COVID’s Impact on Residential, Nonresidential Development

Construction-management students and alumni are uniquely positioned to enter an evolving industry.

When it comes to new construction and real estate development during the COVID-19 pandemic, discussion centers on not only the supply-and-demand dynamics which created a monumental sellers’ market, but the related ebb-and-flow nature of lumber prices.

These topics have been top of mind for faculty and students within the College of Architecture and the Built Environment’s construction management program.

COVID’s impact on distribution channels, marketplace trends, managing supply and labor shortfalls, and adapting to the changing marketplace has been front-and-center in lesson plans and educational discussions, according to Dr. Gulbin Ozcan-Deniz, program director and associate professor.

It has also provided a unique opportunity for students to apply their knowledge to ever-evolving real-world issues, giving recent graduates a helpful skillset to land their first jobs and equip current students to thrive in their internships.

Students in CABE's construction management program find themselves uniquely positioned to enter the workforce of an evolving industry.

They have looked through the lenses of home buying and selling, and how development—be that new-home construction, or commercial office spaces adapting to a challenging new remote-work dynamic—has evolved.

“All of these topics are applicable to what we have been discussing and teaching in the construction-management program,” Dr. Ozcan-Deniz says. “Rising construction costs, particularly lumber, can be attributed to a number of reasons: COVID, the impact on distribution channels, the lack of manpower and inflated pricing from suppliers. These have been fluctuating since the start of the pandemic, but it signals changes for the industry itself.”

Students hoping to break into the field find themselves in a good spot, as many companies are looking to hire well-trained employees. Notably, says Dr. Ozcan-Deniz, the role of estimator “is a good place for recent graduates to start.”

Prior to the pandemic, non-residential construction projects were on the rise. That shifted to the residential realm as people were forced to work from home.

Real estate and construction
The increase in residential construction and evolution of non-residental adaptation is expected to continue in the future.

Though open floorplans and joint working spaces have taken a hit, demand for reinvented workspaces are expected to rise as the future of work takes form. From a residential parallel, single-family homes are on the rise compared to apartment and condo concepts. (A side effect of that will be heating, ventilation and air conditioning, or HVAC, companies taking on added importance.)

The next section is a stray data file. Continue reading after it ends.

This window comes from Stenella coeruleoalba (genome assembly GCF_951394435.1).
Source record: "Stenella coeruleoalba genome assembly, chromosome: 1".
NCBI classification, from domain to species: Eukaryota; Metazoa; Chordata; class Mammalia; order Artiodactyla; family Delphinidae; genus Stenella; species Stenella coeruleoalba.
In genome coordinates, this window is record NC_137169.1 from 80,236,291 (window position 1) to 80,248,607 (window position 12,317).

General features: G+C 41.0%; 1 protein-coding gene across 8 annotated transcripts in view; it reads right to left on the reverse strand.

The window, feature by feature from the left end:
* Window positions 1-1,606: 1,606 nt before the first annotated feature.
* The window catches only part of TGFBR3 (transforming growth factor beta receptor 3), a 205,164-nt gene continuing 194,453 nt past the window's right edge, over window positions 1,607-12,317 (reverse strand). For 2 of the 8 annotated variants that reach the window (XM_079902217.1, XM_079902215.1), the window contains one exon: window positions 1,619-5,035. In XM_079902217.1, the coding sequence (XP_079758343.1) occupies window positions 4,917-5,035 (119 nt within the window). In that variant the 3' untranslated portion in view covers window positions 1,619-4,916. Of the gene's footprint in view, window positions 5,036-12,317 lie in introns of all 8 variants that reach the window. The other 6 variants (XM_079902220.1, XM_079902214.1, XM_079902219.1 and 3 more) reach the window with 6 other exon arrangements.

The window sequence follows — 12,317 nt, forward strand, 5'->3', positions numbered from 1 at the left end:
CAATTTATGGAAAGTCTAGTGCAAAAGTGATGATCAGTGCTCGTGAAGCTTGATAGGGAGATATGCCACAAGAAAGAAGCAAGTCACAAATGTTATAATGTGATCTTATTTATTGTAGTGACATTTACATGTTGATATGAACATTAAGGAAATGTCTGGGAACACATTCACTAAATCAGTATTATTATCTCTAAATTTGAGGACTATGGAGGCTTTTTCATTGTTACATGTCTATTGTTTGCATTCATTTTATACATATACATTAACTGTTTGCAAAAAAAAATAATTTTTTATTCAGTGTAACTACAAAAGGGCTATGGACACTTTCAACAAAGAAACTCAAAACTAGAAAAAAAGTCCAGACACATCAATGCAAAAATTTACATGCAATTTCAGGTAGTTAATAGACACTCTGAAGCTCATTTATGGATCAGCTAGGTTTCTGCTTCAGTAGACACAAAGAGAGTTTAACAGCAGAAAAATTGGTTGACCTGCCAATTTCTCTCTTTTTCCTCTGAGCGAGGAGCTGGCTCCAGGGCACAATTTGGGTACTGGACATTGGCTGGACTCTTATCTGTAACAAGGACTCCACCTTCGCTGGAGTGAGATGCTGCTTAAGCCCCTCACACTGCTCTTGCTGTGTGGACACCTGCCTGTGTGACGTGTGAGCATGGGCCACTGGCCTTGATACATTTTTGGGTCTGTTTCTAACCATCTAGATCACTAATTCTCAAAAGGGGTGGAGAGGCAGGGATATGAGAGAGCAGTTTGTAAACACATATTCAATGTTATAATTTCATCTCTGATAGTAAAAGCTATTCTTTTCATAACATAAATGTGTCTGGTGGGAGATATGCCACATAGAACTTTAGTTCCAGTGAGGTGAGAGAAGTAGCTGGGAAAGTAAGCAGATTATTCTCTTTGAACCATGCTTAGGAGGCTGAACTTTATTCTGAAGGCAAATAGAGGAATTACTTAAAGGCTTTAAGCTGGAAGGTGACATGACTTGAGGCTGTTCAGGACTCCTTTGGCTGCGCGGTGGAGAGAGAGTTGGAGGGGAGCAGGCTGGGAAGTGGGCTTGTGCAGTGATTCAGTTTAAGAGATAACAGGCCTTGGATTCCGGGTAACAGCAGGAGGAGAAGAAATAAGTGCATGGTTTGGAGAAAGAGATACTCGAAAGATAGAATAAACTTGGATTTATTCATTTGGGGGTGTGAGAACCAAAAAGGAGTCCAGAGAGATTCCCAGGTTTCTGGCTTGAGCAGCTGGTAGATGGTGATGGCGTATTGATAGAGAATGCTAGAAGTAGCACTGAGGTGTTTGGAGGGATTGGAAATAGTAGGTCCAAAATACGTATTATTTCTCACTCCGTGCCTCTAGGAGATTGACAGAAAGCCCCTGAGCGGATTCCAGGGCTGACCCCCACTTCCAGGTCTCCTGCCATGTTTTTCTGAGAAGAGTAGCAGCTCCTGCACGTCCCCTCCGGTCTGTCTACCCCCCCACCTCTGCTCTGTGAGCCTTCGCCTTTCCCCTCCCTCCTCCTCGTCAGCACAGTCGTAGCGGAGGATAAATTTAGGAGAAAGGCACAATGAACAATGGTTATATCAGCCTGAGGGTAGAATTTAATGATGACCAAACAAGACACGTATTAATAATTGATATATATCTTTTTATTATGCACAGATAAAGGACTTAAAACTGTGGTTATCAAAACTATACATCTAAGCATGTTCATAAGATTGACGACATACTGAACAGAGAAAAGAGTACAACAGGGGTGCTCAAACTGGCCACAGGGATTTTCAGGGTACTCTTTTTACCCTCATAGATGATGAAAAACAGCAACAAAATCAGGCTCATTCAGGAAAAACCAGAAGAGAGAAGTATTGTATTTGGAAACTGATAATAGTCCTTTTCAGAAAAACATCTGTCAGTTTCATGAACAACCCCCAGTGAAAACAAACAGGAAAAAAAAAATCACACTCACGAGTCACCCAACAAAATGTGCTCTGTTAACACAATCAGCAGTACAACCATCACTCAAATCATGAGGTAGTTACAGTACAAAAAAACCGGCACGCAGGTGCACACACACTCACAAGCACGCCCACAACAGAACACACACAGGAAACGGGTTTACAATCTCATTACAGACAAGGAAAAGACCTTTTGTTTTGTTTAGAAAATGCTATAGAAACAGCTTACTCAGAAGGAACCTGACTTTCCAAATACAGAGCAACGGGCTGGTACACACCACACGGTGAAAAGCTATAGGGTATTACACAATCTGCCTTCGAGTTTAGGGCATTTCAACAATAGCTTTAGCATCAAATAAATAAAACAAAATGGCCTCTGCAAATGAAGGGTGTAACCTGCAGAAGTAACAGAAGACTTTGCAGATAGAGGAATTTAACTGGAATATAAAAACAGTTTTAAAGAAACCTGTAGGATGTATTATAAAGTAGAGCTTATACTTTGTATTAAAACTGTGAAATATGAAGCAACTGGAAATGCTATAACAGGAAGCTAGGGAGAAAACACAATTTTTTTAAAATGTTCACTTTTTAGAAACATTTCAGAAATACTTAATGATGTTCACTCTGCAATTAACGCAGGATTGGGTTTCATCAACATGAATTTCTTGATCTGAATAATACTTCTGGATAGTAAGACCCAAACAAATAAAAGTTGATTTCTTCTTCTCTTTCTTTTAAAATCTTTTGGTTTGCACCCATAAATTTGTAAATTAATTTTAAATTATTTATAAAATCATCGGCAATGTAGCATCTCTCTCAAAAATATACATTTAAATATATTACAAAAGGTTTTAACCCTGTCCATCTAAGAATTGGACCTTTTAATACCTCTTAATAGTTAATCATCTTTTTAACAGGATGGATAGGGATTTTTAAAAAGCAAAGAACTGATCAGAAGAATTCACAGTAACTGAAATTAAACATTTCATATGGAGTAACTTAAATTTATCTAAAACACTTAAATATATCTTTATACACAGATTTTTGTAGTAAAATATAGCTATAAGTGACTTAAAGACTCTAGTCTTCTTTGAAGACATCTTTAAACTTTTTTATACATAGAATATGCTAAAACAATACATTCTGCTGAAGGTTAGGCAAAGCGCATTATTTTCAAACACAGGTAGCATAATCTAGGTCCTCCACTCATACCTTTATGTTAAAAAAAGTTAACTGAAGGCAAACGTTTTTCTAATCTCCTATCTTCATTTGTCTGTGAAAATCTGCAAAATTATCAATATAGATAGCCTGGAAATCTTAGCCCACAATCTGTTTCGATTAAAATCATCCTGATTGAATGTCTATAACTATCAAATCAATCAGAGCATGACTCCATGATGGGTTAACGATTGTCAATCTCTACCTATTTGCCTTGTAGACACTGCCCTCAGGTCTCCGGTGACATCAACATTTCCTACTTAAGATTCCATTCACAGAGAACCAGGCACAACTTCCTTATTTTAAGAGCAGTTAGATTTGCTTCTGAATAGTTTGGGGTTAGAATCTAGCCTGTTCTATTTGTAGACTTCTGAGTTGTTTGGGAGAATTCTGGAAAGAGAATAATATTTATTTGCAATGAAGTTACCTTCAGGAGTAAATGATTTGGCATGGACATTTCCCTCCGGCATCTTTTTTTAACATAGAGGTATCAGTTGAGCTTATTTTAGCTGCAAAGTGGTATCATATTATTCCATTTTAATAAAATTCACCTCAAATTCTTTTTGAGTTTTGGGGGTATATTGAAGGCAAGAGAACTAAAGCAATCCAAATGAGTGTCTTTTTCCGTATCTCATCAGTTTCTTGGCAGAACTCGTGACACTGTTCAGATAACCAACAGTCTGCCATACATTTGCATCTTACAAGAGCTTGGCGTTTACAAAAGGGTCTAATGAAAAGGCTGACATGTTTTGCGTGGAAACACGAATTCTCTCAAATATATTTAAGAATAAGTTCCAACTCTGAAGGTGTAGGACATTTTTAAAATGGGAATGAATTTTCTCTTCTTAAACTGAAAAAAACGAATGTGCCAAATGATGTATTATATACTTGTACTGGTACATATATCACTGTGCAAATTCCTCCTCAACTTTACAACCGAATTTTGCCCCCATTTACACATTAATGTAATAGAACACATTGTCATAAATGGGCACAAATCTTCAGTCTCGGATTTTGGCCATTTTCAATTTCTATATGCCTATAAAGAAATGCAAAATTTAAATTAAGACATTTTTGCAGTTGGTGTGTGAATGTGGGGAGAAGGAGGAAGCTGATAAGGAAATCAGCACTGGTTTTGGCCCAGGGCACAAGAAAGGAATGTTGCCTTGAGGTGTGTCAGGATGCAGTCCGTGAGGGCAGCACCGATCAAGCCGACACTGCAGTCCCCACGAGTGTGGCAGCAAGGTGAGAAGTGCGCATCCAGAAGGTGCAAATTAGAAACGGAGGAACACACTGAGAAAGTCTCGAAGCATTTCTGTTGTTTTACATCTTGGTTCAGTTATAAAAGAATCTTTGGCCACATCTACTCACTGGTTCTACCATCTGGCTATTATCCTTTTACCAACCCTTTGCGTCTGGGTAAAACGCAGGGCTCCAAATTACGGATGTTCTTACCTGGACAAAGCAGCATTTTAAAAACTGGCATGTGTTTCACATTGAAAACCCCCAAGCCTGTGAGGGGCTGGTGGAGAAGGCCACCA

For consumers, the trends mean delayed shipments and increased overhead costs, particularly in residential cases because of heightened demand for lumber.

“If lumber is in such high demand, you will have to spend more to build a house. That also means people looking to sell their homes will be able to ask for a higher price,” Dr. Ozcan-Deniz says.

“The increase in residential construction will continue for a while. Also, there are some industries where employees cannot work from home. Even with that, there’s a shift,” she continues. “We can do some of these work items remotely, and some will ask ‘why are we paying rent for such a large office space?’ But non-residential development won’t stop. Remote work will continue, but that also means there will be a need for more warehouses to store and ship goods. New versions of office buildings will appear by incorporating the lessons learned for both design and construction during the pandemic.”

We’ve gotten a good amount of requests from our industry partners to hire students and recent alumni for entry level positions. –Dr. Gulbin Ozcan-Deniz

These are the sorts of lessons being examined both in construction management classes, and trainings and workshops through construction-related organizations such as the General Building Contractors Association (GBCA)  and Occupational Safety and Health Administration (OSHA).

Despite the tumultuous nature of the market, it’s a great time to get into the field for students looking to land on full-time construction management jobs and internships.

“As for Jefferson’s construction management program, we’ve gotten a good amount of requests from our industry partners to hire students and recent alumni for entry level positions,” she says. “The job market has been good with construction going up, and specialty contractors are looking for fresh grads to fill roles including estimators, schedulers, project engineers, and assistant project managers, and even more experienced alumni to fill in project manager, senior project manager and virtual design and construction (VDC) manager positions. There are a lot of opportunities out there that we’re glad to prepare our students for.”

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